Again, the issue of sovereignty and law, is the "problem". Is our country a sovereign over its interests where it concerns national security? Or is universal human rights as defended by international interests of more importance? Where do self interests protect freedoms, and where do they deter international "peace"? Where do ignoring rights of individual suspects undermine human rights? And where does America have a right to defend its security and help the world defend freedom abroad, while sometimes furthering injustice in specific situations? This is certainly an imperfect and complex world.

Obama has released certain CIA tactics or torture, disregarding CIA concerns of releasing this "classifed" information. Obama is making a heroic attempt at internationalizing our coutnry.

But, what happens to the "law" if there is no balance of power? If Obama suceeds in prosecuting those who differ with him in interpreting the law, while keeping the "other voices' silent in the Congress and the media, suppressing information to the people. America will be changed without most of us even being aware!

I have written about my concerns of the U.N. before on this blog site. There is an attempt to give developing nations more of a voice. But, if these countries are barbaric in their understanding of government, then at what costs will our world pay? Those who think in terms of tribes, and people groups have not developed the individual's identity so that education and the market, and the econcomies can become what America's has been. Those who think in tribalistic ways are loyal to religious conviction. And when religious conviction is understood to be involved in the political realm, then, the world will be "at war" because politicized religion is a danger, as history has often illustrated!

I am afraid that just as in any organizational structure, there have to be those that are "foot soldiers" to carry out the vision or plan of the adminstration or leadership. If the world is one big organization, and everyone is to have equal opportunity, then who are the "foot soldiers" (nations that are to be the "underdogs")? And how is leadership to be decided upon and how are the laws against neopotism to be upheld? And how is leadership to be accountable? ETC. There are many kinks in the garment without us understanding the garments "wash and wear" directions. What if the garment "shrinks", or "becomes stretched beyond fitting for its purpose"? These are real economic, political, governmental, leadership questions.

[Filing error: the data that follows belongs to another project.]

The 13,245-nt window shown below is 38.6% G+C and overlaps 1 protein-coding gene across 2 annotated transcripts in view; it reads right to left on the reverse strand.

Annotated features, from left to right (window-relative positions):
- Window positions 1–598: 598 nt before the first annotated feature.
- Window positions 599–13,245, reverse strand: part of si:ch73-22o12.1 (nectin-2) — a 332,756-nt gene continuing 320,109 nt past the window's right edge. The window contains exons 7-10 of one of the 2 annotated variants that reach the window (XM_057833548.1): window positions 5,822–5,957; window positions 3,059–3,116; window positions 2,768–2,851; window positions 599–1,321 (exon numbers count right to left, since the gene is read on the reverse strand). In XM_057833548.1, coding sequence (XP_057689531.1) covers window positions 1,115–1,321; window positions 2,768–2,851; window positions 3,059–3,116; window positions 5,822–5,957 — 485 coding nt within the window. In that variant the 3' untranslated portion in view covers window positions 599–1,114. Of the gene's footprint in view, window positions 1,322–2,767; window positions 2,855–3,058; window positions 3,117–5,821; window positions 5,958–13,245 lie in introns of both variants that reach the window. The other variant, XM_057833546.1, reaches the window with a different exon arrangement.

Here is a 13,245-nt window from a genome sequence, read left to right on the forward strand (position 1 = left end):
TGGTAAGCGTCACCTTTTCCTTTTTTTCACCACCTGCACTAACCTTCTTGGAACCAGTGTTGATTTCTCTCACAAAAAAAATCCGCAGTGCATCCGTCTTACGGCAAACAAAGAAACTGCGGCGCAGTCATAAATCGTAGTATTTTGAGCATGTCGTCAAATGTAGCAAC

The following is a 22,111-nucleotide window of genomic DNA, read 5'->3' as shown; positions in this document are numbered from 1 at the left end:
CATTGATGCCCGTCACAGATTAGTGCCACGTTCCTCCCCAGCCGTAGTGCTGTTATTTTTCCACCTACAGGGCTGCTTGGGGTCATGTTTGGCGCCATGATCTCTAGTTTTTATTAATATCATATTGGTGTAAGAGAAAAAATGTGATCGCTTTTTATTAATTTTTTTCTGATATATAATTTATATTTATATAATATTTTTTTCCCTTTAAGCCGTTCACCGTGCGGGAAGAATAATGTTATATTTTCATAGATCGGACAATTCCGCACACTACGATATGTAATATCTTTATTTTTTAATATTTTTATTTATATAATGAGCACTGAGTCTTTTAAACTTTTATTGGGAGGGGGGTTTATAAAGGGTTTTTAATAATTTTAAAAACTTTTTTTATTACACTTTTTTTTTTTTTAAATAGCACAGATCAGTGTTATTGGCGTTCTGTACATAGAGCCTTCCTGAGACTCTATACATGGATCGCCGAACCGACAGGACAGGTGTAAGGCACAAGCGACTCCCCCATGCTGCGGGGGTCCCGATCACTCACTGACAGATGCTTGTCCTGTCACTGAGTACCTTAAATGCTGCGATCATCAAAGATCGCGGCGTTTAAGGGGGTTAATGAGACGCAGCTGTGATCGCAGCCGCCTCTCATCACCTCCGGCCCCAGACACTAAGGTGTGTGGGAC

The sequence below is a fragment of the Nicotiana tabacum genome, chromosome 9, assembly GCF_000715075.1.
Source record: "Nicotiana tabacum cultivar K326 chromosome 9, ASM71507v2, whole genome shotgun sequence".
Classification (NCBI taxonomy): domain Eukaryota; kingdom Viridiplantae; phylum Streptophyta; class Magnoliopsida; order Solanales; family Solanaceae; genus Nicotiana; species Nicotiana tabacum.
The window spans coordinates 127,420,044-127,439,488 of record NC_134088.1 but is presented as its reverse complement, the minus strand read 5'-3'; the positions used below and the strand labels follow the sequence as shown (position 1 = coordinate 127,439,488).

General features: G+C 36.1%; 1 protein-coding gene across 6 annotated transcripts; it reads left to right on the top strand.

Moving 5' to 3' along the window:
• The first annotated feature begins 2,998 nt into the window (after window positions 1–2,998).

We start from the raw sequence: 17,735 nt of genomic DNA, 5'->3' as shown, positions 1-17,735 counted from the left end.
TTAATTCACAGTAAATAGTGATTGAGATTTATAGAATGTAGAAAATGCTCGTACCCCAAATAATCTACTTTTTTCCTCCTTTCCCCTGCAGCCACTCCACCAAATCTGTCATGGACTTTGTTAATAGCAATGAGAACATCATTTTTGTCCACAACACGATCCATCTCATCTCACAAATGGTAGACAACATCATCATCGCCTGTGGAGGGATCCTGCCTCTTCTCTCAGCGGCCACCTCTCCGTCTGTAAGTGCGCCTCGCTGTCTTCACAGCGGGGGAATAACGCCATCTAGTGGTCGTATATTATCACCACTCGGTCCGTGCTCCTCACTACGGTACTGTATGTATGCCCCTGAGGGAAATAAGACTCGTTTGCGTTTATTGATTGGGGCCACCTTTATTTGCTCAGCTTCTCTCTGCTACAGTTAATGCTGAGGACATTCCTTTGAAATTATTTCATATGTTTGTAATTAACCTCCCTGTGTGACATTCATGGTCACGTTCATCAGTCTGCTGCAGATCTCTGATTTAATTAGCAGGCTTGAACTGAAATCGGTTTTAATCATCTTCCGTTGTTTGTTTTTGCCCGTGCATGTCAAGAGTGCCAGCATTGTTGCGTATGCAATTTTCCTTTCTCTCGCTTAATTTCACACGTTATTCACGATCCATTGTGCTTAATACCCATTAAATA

Hopefully, most of us will not live in a tortuous situation without recourse, or resolution, while the ship is sailing on open waters, with little or no rudder and no map in view!

Friday, April 24, 2009

Obama's State

It is pretty well established by those that believe that "big government" is not the "way to go", that Obama wants an "Obama State".

Obama wants to expand the energy program without even having the technology developed, so that we will not be dependent on foreign sources, as well as protect the environment. There is certainly nothing wrong with the reasons, but the policy needs to be clearly thought out, without seeming urgency, which this adminstration seems to be doing with every public policy that comes up "for grabs".

In Congressional hearings, Al Gore, said that it would cost the taxpayer about 30cents a day for this energy program, to which Newt Gingrich replied that the figures were misguided and misleading. Even if the figures are correct, we are talking about $400 per year for a family of 4!